You can easily find Tuscan Heat in grocery stores nationwide, but we recommend ordering online to ensure freshness and quality.
Many websites carry both organic and nonorganic versions of Tuscan Heat.
Organic Tuscan Heat contains no pesticides, synthetic fertilizers, or hormones, and is usually cheaper than conventional brands.
If you’d rather go without the organics, check local farmers’ markets for Tuscan Heat or try shopping online at sites like Amazon.com, Walmart.com, Target.com, Whole Foods Market, and Kroger.com.
If you want to try Tuscan Heat in a pinch, consider preparing dishes yourself.
When purchasing Tuscan Heat, always read the label closely because some brands contain additives like MSG, soy lecithin, and monosodium glutamate, which aren’t necessarily bad things, but can be avoided whenever possible.
However, these types of mixes tend to lack the full spectrum of essential oils found in Tuscan Heat, so they won’t provide nearly the same level of flavor.
If you decide to experiment with Tuscan Heat at home, keep in mind that homemade versions might taste a bit different than their store-bought counterparts.
That said, Tuscan Heat is easy enough to make at home, and we’ve included a tutorial below.
What Is The History Of Tuscan Heat?
Signora Maria Vianello originally developed her Tuscan Heat recipe after she became frustrated with the bland nature of Italian cuisine in Florence due to the lack of access to good ingredients.
Her solution was to bring ingredients from her native country, where she had grown up, and incorporate those into her Florence Cuisine cookbook.
She later published another book titled “Il Vecchio Pizzicato,” which contained several versions of Tuscan Heat and similar spice blends.
Today, Tuscan Heat is often considered a staple of traditional Italian cooking.
Its popularity grew even further during World War II when Americans were unable to obtain supplies from Europe, resulting in a shortage of imported spices and seasonings.
Thankfully, Tuscan Spice Company stepped up to help feed the troops with a special blend of Tuscan Heat and other herbs and spices.
Now, anyone who enjoys authentic Italian cuisine can enjoy Tuscan Heat year round, thanks to these tasty blends.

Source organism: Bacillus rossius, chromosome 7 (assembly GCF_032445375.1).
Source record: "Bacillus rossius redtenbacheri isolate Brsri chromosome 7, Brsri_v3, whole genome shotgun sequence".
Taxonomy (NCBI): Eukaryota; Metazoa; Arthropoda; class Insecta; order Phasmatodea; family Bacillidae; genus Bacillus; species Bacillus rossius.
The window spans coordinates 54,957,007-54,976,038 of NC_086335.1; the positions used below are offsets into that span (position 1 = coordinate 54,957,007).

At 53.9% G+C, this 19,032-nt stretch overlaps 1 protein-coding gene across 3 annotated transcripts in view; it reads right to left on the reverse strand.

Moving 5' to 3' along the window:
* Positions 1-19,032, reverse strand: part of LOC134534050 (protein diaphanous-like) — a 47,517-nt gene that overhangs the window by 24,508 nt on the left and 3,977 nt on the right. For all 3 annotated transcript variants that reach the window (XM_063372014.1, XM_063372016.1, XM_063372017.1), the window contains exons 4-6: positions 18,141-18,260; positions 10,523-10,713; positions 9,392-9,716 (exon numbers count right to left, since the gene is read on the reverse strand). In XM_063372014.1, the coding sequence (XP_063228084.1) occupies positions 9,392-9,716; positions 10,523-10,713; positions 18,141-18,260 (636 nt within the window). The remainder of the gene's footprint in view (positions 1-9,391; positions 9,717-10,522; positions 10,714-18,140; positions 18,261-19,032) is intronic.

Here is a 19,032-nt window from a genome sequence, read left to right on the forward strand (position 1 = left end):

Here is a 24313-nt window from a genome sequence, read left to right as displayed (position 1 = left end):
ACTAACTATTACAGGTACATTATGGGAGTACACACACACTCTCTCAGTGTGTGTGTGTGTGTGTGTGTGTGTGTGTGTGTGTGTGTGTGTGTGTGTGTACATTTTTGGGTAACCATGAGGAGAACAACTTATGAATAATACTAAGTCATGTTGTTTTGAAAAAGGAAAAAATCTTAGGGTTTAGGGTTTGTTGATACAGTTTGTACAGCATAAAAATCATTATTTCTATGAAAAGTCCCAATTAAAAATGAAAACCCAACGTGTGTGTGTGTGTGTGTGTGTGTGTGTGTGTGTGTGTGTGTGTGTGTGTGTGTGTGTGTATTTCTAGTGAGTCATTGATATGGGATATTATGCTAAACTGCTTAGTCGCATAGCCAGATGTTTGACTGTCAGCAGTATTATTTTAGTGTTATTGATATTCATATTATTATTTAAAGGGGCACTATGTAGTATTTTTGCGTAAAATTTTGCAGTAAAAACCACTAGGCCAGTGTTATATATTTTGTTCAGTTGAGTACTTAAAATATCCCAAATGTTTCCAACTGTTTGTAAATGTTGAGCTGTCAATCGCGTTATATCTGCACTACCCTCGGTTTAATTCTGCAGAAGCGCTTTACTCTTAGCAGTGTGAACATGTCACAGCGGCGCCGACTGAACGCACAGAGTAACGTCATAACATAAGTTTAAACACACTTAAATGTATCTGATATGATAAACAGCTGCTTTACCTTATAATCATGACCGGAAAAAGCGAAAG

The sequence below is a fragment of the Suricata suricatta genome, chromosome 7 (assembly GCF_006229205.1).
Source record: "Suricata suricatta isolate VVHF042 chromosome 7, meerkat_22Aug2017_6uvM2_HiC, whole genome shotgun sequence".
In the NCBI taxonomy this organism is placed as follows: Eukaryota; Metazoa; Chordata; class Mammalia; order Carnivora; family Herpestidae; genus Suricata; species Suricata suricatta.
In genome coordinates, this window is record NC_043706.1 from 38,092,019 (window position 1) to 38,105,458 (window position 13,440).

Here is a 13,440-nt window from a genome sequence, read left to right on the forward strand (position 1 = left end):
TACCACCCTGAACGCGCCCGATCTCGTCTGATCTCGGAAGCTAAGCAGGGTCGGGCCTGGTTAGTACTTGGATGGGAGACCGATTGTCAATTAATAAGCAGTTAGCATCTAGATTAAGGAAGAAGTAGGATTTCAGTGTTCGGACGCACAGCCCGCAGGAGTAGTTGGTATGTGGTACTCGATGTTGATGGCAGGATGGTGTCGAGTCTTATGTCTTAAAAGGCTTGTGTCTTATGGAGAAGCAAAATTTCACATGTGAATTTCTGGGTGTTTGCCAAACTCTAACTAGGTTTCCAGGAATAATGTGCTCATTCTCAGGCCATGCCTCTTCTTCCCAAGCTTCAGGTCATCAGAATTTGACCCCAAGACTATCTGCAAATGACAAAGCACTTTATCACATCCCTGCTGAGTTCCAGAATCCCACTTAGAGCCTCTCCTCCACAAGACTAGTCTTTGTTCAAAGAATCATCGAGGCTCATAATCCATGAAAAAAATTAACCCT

How Did Tuscan Heat Come To Be?
Tuscan Heat was originally formulated in Florence, Italy sometime in the late 1800s.
Over time, however, it lost much of its original flavor profile.
Today, most Tuscan Heat products sold in the U.S.
are based on Vianello’s original formula, which includes whole and ground pepper, fennel, coriander, celery seed, nutmeg, mace, mustard powder, paprika, ginger root, bay leaves, cloves, cardamon, cinnamon, turmeric, saffron, clove buds, safflower, fenugreek, angelica, and caraway.
These ingredients are blended together in various quantities to produce varying levels of spiciness.
What Are The Ingredients In Tuscan Heat?
While Tuscan Heat does vary slightly among companies, here’s a list of common ingredients found in almost every brand:
Whole and ground black pepper
Red pepper flakes
Other ingredients occasionally used in Tuscan Heat blends include sesame seeds, poppy seeds, and cocoa powder.
Most of these ingredients are optional, so feel free to omit them if desired.
What Is The Ideal Balance Of Ingredients In Tuscan Heat?
There isn’t really a specific ratio of ingredients that works best for Tuscan Heat.
Instead, it depends largely upon personal preference and what type of dish you plan on serving.
To achieve a mild or moderate flavor, simply add less of the stronger spices like red pepper flakes, paprika, or garlic powder.
Similarly, you can increase the amounts of weaker spices like lemon juice, orange peel, or wine vinegar to enhance the overall flavor.
- 1 Bowl
- 1 Jar
- 4 teaspoons Basil
- 2 teaspoons Rosemary
- 2 teaspoons Oregano
- 2 teaspoons Garlic Powder
- 1 teaspoon Cayenne Pepper
- 1 teaspoon Fennel
- In a bowl, combine all the spices.
- If you want them to be finer, put them in a spice grinder. An alternative is a coffee grinder.
- Maintain in a Mason jar with a tight lid.